Double Victory: Minorities and Women During World War II
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Airborne Forces, Axis

An initial German airborne force was formed in the spring of 1936 as an experiment after German observers had watched Soviet airborne troops in an exercise. Set up at Stendhal, the force was made up of men from the General Göring Regiment of the Luftwaffe. Within a year of the establishment of the first parachute regiment, the Schutzstaffel (SS) was also training a platoon, and the army was evaluating parachute troops. Luftwaffe commander Hermann Göring, however, ensured that air force troops only were to form the parachute force.

The first German exercises took place in the autumn of 1937, followed later that year by the first use of cargo gliders. Expansion was rapid, and in 1938, Generalmajor (U.S. equiv. brigadier general) Kurt Student was organizing the first airborne German division to take part in the "liberation" of the Sudetenland of Czechoslovakia. This 7th Flieger (Parachute) Division had two parachute battalions, one airborne infantry battalion and an airborne infantry regiment, three airborne SS battalions, and airborne artillery and medical troops. The division was not needed in 1938, and it was decided that the 7th Parachute Division would be all-parachute, whereas the 22nd Infantry Division would be gliderborne.

In the April 1940 German invasion of Norway, a parachute battalion dropped on Stavanger airfield and secured it in 35 minutes. On 10 May 1940, Germany captured bridges and an airfield in Holland, while gliderborne troops attacked and captured Fort Eben Emael in Belgium, which opened the German route into the Low Countries during the invasion of France. Airborne operations had proved their worth, so much so that the British immediately began to form their own parachute units.

These successes encouraged the German High Command to expand its airborne assets. It formed XI Flieger Korps, which included three parachute regiments of three battalions each plus parachute signals; medical, artillery, antiaircraft, antitank, machine gun, and engineer battalions; and the necessary supply troops. These troops were originally seen as the spearhead of the invasion of Britain, but that operation never took place.

The Germans next employed paratroops in their 1941 Balkan Campaign to capture the island of Crete. Student saw this as the forerunner of other more ambitious airborne operations. The largest airborne operation to that point in history, it involved 9,000 men and 530 Junkers Ju-52 transport aircraft flying from Greece. Thanks to Allied ultra intercepts, the defenders knew the drop zones in advance. Although by rushing in reinforcements the Germans were able to secure their objectives, they paid a heavy price. They sustained 6,700 casualties (3,000 killed) and lost some 200 transport aircraft in the operation. Student wanted to go on and try to take Malta, but Hitler refused. Crete was the graveyard of the German airborne forces; henceforth they fought as elite ground troops only, whose fighting abilities were recognized by all who met them in battle.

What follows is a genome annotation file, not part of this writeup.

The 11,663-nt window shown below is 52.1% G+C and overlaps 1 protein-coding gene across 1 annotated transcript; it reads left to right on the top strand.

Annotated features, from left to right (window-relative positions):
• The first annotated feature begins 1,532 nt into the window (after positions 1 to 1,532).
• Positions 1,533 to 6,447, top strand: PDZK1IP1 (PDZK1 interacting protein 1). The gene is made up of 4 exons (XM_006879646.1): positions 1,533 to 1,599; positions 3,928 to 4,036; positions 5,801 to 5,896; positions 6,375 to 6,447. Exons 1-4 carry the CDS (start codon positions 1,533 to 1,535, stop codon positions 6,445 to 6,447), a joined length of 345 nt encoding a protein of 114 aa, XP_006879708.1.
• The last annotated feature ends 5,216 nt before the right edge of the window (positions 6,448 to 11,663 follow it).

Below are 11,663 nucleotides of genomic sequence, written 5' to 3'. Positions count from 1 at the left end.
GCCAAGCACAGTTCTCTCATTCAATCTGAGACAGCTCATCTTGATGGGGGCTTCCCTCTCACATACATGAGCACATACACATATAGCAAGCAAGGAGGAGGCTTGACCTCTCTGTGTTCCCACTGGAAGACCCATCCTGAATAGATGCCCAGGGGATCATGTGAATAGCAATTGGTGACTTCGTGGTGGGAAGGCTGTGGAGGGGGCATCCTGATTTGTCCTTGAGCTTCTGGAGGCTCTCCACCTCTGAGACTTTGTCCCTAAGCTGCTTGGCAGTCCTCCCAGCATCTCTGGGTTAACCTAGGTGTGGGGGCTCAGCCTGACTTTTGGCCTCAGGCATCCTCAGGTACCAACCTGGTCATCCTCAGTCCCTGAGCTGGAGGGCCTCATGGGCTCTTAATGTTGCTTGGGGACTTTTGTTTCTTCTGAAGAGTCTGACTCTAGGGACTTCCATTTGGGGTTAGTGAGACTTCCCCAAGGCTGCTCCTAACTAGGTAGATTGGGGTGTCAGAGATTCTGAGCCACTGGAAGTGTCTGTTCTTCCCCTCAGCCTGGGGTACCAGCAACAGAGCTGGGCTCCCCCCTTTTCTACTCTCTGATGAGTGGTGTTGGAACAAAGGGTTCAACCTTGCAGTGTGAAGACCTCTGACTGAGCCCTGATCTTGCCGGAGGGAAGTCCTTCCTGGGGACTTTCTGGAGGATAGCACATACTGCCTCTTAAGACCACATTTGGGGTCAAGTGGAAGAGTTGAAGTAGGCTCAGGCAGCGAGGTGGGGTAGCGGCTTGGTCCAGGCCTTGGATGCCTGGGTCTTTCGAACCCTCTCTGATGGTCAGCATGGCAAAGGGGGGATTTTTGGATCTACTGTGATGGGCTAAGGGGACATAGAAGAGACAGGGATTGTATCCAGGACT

The Italians started early in their evaluation of airborne forces. Their first experiments occurred in 1927, when 9 men dropped on Cinisello airfield. Some 250 paratroops then began training and took part in a training drop at Gefara in Libya. A training center was set up at Tarquinia in central Italy, and in April 1941, Italian paratroops captured the island of Cephalonia, off the west coast of Greece. Although a small number of parachute troops continued thereafter, the planned Italian assault on Malta never took place, and Italian paratroops fought in a ground role for the rest of the war.

The Japanese began parachute training in 1940 with four training centers in the Japanese home islands. In autumn 1941, they were joined by about 100 German instructors, and soon there were nine training centers and 14,000–15,000 men under training. Both the Japanese army and navy had paratroops, all of whom were ready for operations at the start of the war.

Japanese army paratroops numbered about 6,000 men and were known as raiding units. They were divided into parachute and gliderborne units. Their first operation in February 1942 was to capture Menado airfield in the Celebes Islands. They then attacked the airfield and oil refineries at Palembang. Although the Japanese managed to capture the airfield, the refineries were destroyed before they could take them over. A week later the Japanese successfully struck Timor in coordination with seaborne troops.

Operations after this were mainly tactical, especially an assault on Leyte in December 1944. This attack was virtually a total failure. However, Allied intelligence summaries noted that the Japanese parachute troops were part of a well-organized, well-trained force that could have proved extremely effective had the emphasis in the Pacific war not been on manpower and ships to capture the many islands of this area.

David Westwood

Further Reading
MacDonald, Callum. The Lost Battle: Crete, 1940. New York: Free Press, 1963.; Otway, T. B. H. Airborne Forces. London: Imperial War Museum, 1990.; Whiting, Charles. Hunters from the Sky: The German Parachute Corps, 1940–1945. New York: Stein and Day, 1974.

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